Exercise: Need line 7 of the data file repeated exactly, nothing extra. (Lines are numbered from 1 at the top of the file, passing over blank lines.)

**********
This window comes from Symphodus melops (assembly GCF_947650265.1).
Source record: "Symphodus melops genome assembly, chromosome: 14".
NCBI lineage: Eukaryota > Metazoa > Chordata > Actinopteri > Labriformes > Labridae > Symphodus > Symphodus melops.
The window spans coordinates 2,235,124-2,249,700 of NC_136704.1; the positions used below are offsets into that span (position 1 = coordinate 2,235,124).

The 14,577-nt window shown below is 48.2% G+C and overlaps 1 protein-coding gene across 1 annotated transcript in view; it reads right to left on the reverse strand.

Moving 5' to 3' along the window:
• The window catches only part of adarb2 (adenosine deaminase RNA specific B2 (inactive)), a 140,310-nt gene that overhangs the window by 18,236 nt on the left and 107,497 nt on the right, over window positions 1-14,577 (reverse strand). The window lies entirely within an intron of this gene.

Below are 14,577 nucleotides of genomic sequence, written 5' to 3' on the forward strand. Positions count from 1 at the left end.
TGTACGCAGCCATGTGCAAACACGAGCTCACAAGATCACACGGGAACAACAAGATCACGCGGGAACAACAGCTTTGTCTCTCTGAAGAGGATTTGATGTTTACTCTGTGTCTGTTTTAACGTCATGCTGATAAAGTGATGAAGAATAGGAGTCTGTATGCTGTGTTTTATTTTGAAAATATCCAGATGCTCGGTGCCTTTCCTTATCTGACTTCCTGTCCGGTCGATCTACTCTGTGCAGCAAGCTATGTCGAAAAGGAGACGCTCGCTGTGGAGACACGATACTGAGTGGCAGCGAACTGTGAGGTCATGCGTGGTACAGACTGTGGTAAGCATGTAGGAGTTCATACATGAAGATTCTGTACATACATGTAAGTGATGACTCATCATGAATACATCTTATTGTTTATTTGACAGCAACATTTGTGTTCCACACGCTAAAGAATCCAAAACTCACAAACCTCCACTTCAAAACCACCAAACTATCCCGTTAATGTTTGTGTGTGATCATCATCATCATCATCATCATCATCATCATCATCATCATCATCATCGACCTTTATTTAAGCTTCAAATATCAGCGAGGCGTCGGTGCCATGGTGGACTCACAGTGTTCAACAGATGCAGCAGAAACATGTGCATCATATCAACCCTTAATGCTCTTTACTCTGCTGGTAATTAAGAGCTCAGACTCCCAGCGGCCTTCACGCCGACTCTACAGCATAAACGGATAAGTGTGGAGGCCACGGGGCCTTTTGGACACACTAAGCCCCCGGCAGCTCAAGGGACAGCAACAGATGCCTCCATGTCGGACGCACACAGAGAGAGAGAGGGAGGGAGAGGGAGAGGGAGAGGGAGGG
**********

• The window catches only part of adarb2 (adenosine deaminase RNA specific B2 (inactive)), a 140,310-nt gene that overhangs the window by 18,236 nt on the left and 107,497 nt on the right, over window positions 1-14,577 (reverse strand). The window lies entirely within an intron of this gene.